American Bar Association
Law Practice Division: eLawyering Task Force

Law Practice Division:
eLawyering Task Force

What is eLawyering?

eLawyering is doing legal work - not just marketing - over the Web. Practitioners have found new ways to communicate and collaborate with clients and other lawyers, produce documents, settle disputes, interact with courts, and manage legal knowledge. ELawyering encompasses all the ways in which lawyers can do their work using the Web and associated technologies. Think of lawyering as a "verb" - interview, investigate, counsel, draft, advocate, analyze, negotiate, manage, .. - and there are corresponding Internet-based tools and technologies.

There are exciting initiatives underway now that deserve attention by all lawyers - present and future. While admittedly just a subset of the vast legal technology world, eLawyering and its lawyer-less analogs present fundamental challenges for our profession. There are great dangers, but also great opportunities for attorneys. To be successful, lawyers need to know how to practice over the Web, manage client relationships in cyberspace, and ethically offer "unbundled" services.

Best Practice Guidelines


Best Practice Guidelines for Legal Information Web Site Providers

Elawyering Task Force, ABA Law Practice Management Section and ABA Standing Committee On the Delivery of Legal Services

February 10, 2003 Approved by Action of the House of Delegates, American Bar Association,

Many sites on the web provide legal information. Government departments, non-profit community organizations, private companies, educational institutions, individuals, and law firms publish sites. Users of these sites have varying levels of knowledge of the law and the Internet.

It is essential that legal web sites providers give users sufficient information to make assessments about the accuracy and the quality of the legal information that is published.

The purpose of the guidelines is to establish "best practices" for website develpers, lawyers and other web site providers who offer legal information, documents and other services to the public. These guidelines do not address the additional requirements that would be applicable to individual lawyers and law firm sites that provide legal advice. Individual lawyers and law firms should also consider whether the rules of professional responsibility apply to any aspect of their operation of a legal information website. When providers adopt the guidelines, users will be less likely to be misled.

It is important to understand that compliance with these guidelines does not constitute approval or certification by the American Bar Association of the content and operation of the web site and no one is authorized to represent that it does. Instead, the guidelines encourage publishers of legal web sites to provide information about the legal content of their sites that assists a user in making a judgment on the quality of the legal information that appears on the site. Read the Complete Guidelines...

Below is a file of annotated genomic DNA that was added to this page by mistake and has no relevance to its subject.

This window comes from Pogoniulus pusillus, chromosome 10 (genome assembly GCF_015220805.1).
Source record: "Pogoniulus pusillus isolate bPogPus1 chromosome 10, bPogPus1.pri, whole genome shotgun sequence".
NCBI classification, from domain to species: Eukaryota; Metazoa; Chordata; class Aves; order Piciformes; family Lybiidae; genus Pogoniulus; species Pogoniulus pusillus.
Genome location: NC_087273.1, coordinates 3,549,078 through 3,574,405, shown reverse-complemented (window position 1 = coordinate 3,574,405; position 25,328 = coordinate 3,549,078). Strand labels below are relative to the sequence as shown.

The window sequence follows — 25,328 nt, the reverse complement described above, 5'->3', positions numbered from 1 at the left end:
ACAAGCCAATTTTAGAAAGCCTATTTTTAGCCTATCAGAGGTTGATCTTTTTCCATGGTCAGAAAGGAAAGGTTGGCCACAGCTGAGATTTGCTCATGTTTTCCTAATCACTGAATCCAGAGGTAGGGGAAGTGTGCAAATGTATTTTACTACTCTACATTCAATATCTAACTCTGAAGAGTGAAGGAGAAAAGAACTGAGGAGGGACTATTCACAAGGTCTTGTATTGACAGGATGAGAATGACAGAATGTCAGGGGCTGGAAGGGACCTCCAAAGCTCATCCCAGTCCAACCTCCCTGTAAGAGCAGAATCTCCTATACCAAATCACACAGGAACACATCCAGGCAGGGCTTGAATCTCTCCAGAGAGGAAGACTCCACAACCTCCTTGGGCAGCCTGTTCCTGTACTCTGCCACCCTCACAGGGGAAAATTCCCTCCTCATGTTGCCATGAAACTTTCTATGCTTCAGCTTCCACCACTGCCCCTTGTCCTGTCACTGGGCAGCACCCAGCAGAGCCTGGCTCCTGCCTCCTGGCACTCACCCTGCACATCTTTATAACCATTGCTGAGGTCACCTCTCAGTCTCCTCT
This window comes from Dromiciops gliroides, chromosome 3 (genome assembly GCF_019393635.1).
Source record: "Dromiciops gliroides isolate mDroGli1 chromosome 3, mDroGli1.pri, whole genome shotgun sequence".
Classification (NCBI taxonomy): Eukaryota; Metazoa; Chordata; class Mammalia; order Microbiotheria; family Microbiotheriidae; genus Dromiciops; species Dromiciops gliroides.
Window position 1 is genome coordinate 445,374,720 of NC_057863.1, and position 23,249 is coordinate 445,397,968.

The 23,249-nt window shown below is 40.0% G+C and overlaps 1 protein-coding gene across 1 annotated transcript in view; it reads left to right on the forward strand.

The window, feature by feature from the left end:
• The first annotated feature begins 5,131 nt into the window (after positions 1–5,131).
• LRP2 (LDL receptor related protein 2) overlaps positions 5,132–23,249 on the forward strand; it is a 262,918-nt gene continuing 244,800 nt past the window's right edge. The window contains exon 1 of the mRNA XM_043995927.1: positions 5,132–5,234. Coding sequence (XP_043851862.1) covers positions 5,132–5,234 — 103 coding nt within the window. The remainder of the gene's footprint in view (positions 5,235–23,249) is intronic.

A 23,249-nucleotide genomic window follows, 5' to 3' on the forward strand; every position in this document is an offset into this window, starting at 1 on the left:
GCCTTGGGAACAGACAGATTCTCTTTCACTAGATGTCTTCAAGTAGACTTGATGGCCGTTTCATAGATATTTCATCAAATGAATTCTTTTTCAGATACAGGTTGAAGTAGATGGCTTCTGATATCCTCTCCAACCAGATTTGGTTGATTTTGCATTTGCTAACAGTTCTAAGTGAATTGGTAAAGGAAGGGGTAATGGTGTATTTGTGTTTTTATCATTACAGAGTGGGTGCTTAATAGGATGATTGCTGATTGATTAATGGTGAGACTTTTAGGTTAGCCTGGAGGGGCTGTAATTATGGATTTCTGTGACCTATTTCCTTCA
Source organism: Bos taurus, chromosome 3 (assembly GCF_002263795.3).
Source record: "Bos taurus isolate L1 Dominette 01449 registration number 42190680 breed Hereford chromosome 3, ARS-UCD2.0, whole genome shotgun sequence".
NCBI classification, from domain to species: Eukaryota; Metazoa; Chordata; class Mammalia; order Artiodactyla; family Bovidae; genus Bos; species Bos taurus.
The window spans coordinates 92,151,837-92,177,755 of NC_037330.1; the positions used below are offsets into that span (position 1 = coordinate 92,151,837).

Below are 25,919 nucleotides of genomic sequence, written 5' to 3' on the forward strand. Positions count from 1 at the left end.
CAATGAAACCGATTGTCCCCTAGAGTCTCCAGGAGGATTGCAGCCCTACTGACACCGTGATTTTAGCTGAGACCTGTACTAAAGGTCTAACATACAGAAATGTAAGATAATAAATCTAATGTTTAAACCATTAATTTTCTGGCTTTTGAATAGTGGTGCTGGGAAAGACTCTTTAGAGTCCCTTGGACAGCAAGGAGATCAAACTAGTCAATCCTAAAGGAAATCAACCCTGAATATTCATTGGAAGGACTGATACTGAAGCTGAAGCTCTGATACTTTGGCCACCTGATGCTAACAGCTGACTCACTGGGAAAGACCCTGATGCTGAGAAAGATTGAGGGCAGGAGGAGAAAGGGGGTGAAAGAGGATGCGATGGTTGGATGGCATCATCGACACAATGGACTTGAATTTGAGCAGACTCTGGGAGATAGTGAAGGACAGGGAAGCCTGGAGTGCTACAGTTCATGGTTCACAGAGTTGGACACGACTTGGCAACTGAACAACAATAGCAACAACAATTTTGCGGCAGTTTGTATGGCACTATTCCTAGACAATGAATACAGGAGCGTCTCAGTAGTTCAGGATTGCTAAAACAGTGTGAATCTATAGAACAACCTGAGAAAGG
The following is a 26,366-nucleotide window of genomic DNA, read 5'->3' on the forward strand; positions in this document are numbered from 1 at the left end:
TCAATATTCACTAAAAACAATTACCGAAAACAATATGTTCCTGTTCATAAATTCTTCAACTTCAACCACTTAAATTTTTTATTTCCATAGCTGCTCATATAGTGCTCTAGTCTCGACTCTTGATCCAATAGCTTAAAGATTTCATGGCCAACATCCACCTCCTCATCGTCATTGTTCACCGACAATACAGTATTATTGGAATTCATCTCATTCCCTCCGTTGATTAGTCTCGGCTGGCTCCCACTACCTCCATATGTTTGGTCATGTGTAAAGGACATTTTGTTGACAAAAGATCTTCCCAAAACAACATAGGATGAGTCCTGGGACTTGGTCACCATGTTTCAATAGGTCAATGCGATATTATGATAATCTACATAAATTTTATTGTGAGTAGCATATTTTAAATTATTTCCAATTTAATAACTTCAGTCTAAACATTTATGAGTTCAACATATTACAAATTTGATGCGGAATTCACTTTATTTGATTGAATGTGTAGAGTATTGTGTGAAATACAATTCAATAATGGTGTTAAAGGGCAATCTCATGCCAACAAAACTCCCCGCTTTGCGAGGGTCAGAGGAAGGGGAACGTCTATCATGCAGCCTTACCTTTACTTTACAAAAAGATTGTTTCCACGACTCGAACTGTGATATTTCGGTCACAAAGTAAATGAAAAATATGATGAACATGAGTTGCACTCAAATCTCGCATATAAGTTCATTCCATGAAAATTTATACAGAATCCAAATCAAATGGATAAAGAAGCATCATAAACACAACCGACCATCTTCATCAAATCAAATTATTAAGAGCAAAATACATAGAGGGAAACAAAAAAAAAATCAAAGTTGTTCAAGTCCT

eLawyering Basics

"How can I practice law over the Internet?" This web site helps you find answers to that question. The Internet presents us with unparalleled opportunities and powerful new tools to provide legal services. Innovative law firms and web-based companies (many run by lawyers) sail successfully in these largely uncharted waters. Their web sites go far beyond a list of partners, practice areas and a map to the law firm.

Lawyers are not just advertising but finding new techniques to deliver legal services on-line. They are using client intakes forms or document drafting systems that clients fill out and the lawyer adds value. They use e-mail, discussion forums and even private "chat" or "deal" rooms to keep their clients informed and well advised, at significantly lower costs than traditional service models. These lawyers have the vision to see a wholly new market of un-met legal needs. These new "net" and "mobile" technologies enable lawyers to service the huge "latent market" for legal services. At the same time, these technologies will increase opportunities for communication and mentoring among solos and small firm practitioners, while improving the quality of life and economic viability of practitioners who want to work on "people" problems and still make a decent living. The is the heart of what eLawyering is all about.

As lawyers we are able to provide legal assistance from anywhere in the world at any time of the day and so our paradigms for how we go about our work must necessarily change. No longer are we simply "Main Street" lawyers or "Wall Street" lawyers. We must be ready to practice in a way that allows our clients a new method of access to legal services by using the technology and communications tools that surround us.

James I. Keane Memorial Award


External Links


Committee Roster  

Programs, Meetings and Events

Section Events

Modified by Austin Groothuis on January 13, 2015

Back to Top